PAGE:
Are you looking to build your business?
As small business owners, it is easy to get distracted by the length of our to-do list and lose sight of the important factors that drive our business’ success. It’s also easy to ignore financial reports when we don’t know how to translate the numbers on the report into key insights about the health and value of our business.
As a certified public accountant and founder of Mazuma USA, I wanted to provide you with some of these key insights that can drive your business success.
Let’s start with the business basics—sales, also known as revenue. As business owners, we understand that the money we generate is our lifeblood. This is what allows us to function from day to day, earn a comfortable living, pay our employees, and invest in growing and improving our business.
But what do we do with those sales numbers after we see the reports? Increasing sales and revenue is important, but if that is the only number we focus on, we could run into problems in the long run. Driving up sales will not impact the bottom line if we have to increase spending to get there. That’s why the next numbers are important to evaluate as well.
2. Gross Margin
When you look at a profit and loss statement, you will see your revenue, your variable expenses (also known as cost of goods sold or cost of sales), your fixed expenses (expenses that don’t change from month to month, such as rent), your total expenses, and your net profit.
Gross profit is what you are left with when you take your total revenue and subtract your variable expenses. In effect, you are taking your sales and subtracting what it costs to make and sell your product or service. While this is an important number to keep tabs on, a much more telling number is your gross margin.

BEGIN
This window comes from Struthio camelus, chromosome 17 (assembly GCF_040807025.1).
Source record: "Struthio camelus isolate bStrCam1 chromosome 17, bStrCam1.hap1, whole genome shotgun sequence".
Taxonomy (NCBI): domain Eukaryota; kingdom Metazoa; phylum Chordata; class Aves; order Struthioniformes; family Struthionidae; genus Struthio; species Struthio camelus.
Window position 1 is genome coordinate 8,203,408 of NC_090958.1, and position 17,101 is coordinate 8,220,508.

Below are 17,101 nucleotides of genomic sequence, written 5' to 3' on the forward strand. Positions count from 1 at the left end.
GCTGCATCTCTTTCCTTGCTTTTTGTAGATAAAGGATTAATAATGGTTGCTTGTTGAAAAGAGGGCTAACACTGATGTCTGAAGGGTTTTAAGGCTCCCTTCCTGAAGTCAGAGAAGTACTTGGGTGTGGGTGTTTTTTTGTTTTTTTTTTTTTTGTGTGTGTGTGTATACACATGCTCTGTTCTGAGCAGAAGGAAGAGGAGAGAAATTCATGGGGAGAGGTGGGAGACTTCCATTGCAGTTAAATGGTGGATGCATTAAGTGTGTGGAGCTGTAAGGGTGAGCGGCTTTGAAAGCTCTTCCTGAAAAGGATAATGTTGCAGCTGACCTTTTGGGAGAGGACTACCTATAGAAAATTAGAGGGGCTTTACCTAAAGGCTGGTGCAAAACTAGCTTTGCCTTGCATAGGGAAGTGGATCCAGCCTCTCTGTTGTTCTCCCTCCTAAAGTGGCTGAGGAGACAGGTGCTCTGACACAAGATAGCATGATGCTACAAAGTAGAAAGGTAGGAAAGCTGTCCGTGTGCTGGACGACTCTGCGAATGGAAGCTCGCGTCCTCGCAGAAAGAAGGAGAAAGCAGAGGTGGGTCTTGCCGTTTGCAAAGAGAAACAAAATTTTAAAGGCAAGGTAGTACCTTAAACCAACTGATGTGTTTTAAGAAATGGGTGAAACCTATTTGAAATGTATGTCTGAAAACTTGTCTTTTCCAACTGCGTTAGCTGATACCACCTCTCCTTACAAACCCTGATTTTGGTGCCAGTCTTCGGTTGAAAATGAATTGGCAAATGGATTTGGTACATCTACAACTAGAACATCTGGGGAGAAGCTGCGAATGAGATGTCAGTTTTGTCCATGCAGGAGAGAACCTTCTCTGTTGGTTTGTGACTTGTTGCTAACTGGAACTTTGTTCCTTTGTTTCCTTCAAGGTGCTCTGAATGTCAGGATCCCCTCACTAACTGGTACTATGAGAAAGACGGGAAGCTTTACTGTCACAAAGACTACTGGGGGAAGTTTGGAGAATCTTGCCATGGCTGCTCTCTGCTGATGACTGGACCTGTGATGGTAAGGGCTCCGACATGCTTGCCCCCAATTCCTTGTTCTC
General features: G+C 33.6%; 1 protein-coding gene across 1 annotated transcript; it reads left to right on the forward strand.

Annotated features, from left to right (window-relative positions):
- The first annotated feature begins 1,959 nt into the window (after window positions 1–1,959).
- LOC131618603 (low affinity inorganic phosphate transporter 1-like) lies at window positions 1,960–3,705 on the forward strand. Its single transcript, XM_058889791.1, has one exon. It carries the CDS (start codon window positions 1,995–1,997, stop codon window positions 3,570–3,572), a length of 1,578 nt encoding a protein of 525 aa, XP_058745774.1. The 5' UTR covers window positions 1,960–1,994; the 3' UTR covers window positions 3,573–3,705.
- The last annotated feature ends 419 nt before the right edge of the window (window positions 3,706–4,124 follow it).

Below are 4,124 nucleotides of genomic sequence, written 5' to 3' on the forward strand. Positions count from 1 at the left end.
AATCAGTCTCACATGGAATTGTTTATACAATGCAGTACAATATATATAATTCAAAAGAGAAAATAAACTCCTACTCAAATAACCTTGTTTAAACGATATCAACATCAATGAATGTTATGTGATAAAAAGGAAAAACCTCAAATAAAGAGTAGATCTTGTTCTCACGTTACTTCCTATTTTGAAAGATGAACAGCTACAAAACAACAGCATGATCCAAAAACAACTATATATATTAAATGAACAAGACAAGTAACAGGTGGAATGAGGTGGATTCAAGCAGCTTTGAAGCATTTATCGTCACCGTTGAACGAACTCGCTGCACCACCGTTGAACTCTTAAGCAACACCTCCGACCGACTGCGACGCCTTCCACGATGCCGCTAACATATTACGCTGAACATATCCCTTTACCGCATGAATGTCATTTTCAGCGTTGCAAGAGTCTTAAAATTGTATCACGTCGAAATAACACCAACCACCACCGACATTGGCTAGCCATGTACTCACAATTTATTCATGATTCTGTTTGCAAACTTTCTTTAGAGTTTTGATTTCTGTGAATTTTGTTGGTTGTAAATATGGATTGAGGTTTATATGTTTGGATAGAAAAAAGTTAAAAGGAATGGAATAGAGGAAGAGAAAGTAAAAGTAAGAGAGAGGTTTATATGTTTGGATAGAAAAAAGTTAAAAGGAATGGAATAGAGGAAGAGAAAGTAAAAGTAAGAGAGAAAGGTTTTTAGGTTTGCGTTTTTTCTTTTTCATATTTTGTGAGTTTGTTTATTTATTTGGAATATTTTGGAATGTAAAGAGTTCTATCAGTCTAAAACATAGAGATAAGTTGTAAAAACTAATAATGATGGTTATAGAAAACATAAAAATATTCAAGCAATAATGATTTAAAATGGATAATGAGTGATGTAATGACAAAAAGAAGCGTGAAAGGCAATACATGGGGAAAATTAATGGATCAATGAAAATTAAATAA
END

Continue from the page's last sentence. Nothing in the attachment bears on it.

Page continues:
Gross margin helps you gauge your efficiency so you can work toward a healthier bottom line.
You can figure out your gross margin by dividing your gross profit (total revenue minus cost of goods sold) by your total revenue and multiplying that by 100 to get a percentage.
Gross Margin = (Total Revenue – Cost of Goods Sold)/Total Revenue x 100
A low gross margin means you will want to make some adjustments to reduce your costs; a high gross margin means you are maximizing your profits.
Another way you can calculate gross margin is to simply divide your cost of goods sold (or variable expenses) by your revenue. You can then subtract that number from 1 and multiply it by 100 to get your gross margin.
Gross Margin = 1 – (Cost of Goods Sold/Total Revenue) x 100
As both your gross profit and gross margin increase, you will start to see improvement in your business. There is no one percentage that represents the ideal gross margin. Driving your gross margin higher at the expense of quality or customer service will have negative repercussions. As you are setting your goals, research healthy gross margins in your industry and look at the ways other businesses improve their efficiency. Understanding these numbers will help you set goals and work toward a healthier bottom line.
3. Net Profit
This is your bottom line. Your profit and loss statements should provide you with a net profit, but you can also easily calculate this by subtracting all your expenses (variable and fixed) from your revenue.
Net Profit = Revenue – All Expenses
Your net profit is the money you have available to pay yourself and invest in future ventures. It is also the money you will be taxed on at the end of the year, which leads us to the fourth number you should be tracking.
One problem many first-time business owners run into is not properly preparing for their taxes. No one wants a surprise bill come tax season.
The best way to prepare is to meet with a tax professional to create a plan. We encourage all our clients at Mazuma to meet with us twice per year to plan for the upcoming tax season. There are many variables that go into calculating your taxes, including spouses, dependents, what other jobs you hold, self-employment tax, deductions, tax credits, your tax bracket, etc. That’s why you can make a more accurate plan by sitting down with a professional. However, if that is not an option for you, the general rule of thumb is to set aside 25% to 30% of your net profit for taxes.
As you track these four different numbers over long periods of time, you will start to generate month-over-month and year-over-year comparisons that allow you to identify trends, strengths, and weaknesses in your organization.
Evaluating these numbers regularly will help you drive your business success to the next level.
Have questions? We’d love to answer them and talk to you about setting up a financial strategy for your business. Contact us today!